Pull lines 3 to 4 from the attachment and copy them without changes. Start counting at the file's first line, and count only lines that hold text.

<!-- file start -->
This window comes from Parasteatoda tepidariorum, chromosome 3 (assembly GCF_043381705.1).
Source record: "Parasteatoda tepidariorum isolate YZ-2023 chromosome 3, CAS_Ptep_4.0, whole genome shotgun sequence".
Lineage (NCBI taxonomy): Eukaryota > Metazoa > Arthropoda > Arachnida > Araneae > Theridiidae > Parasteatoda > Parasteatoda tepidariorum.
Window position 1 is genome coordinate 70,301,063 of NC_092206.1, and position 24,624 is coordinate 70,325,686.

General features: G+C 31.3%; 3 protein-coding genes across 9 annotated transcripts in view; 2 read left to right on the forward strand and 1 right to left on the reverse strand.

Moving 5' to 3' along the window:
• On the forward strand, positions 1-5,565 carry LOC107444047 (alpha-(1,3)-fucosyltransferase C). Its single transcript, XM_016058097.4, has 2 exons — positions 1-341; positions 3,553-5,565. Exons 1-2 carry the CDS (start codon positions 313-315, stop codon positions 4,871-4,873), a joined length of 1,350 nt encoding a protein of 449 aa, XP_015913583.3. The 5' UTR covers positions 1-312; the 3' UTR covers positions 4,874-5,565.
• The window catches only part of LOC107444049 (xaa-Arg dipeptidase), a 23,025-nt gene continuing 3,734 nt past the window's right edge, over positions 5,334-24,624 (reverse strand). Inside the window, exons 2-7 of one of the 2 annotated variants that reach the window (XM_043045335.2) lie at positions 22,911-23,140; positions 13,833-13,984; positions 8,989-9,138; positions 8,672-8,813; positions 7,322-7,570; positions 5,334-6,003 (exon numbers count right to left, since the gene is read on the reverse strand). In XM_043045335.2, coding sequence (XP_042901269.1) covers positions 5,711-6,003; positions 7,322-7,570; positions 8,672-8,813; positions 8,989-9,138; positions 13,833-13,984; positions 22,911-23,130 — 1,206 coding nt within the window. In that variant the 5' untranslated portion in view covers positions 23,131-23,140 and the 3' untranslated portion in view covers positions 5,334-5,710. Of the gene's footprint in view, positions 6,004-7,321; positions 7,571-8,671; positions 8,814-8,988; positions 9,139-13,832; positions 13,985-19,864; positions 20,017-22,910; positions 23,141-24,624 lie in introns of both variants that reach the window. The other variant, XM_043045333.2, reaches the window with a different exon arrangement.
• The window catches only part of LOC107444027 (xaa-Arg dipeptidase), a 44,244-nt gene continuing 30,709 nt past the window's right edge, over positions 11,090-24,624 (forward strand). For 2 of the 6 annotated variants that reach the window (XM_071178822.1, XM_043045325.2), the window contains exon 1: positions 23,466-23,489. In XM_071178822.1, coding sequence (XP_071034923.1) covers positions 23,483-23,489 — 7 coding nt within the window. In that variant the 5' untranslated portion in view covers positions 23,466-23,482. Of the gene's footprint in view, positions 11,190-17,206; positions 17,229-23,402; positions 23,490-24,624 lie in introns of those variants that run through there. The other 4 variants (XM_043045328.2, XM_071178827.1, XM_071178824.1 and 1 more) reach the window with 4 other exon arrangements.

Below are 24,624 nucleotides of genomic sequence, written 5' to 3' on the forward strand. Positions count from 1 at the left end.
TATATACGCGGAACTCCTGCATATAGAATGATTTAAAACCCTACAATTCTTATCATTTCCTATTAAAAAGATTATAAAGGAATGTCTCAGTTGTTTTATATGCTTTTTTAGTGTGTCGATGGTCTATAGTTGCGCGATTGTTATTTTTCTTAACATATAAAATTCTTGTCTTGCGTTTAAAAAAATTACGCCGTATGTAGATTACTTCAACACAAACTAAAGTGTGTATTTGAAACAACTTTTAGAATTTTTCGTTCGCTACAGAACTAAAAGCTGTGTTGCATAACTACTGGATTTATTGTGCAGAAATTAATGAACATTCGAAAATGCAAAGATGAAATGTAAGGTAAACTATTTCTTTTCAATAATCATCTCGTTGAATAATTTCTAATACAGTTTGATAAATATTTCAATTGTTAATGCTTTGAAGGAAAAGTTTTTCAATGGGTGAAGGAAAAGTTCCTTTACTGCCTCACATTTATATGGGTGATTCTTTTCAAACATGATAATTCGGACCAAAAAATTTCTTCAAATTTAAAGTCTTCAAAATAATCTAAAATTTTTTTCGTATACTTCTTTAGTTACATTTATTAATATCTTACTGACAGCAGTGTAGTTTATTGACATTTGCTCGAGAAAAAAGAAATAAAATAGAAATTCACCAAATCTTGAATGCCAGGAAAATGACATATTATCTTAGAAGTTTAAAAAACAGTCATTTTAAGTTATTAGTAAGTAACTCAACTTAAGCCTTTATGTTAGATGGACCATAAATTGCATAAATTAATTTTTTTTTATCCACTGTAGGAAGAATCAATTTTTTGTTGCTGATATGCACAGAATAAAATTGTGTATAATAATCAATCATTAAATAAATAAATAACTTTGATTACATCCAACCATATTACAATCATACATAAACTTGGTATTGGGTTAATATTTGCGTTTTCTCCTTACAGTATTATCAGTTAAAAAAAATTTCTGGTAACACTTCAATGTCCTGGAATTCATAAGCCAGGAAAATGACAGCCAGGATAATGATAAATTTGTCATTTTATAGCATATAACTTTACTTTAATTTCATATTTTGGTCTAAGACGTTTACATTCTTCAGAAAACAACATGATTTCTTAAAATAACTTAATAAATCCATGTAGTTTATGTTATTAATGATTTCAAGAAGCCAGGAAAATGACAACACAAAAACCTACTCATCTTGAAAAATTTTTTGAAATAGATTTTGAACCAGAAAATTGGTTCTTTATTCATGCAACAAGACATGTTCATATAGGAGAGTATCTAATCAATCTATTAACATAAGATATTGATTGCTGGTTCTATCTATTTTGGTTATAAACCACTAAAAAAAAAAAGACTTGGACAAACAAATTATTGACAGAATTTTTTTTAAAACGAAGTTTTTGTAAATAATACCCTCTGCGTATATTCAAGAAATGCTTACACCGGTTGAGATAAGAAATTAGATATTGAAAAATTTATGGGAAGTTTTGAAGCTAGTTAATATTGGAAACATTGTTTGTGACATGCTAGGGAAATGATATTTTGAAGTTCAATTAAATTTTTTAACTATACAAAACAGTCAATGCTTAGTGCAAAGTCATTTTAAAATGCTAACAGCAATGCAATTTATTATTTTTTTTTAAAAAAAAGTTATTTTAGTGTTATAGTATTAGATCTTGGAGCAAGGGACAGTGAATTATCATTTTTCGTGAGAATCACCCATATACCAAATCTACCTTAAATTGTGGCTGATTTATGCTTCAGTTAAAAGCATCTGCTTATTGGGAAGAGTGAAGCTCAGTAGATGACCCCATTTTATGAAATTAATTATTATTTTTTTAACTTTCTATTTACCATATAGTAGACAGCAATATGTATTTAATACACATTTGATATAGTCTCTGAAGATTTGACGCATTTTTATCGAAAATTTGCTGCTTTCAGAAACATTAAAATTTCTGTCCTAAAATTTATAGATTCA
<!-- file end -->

Lineage (NCBI taxonomy): Eukaryota > Metazoa > Arthropoda > Arachnida > Araneae > Theridiidae > Parasteatoda > Parasteatoda tepidariorum.
Window position 1 is genome coordinate 70,301,063 of NC_092206.1, and position 24,624 is coordinate 70,325,686.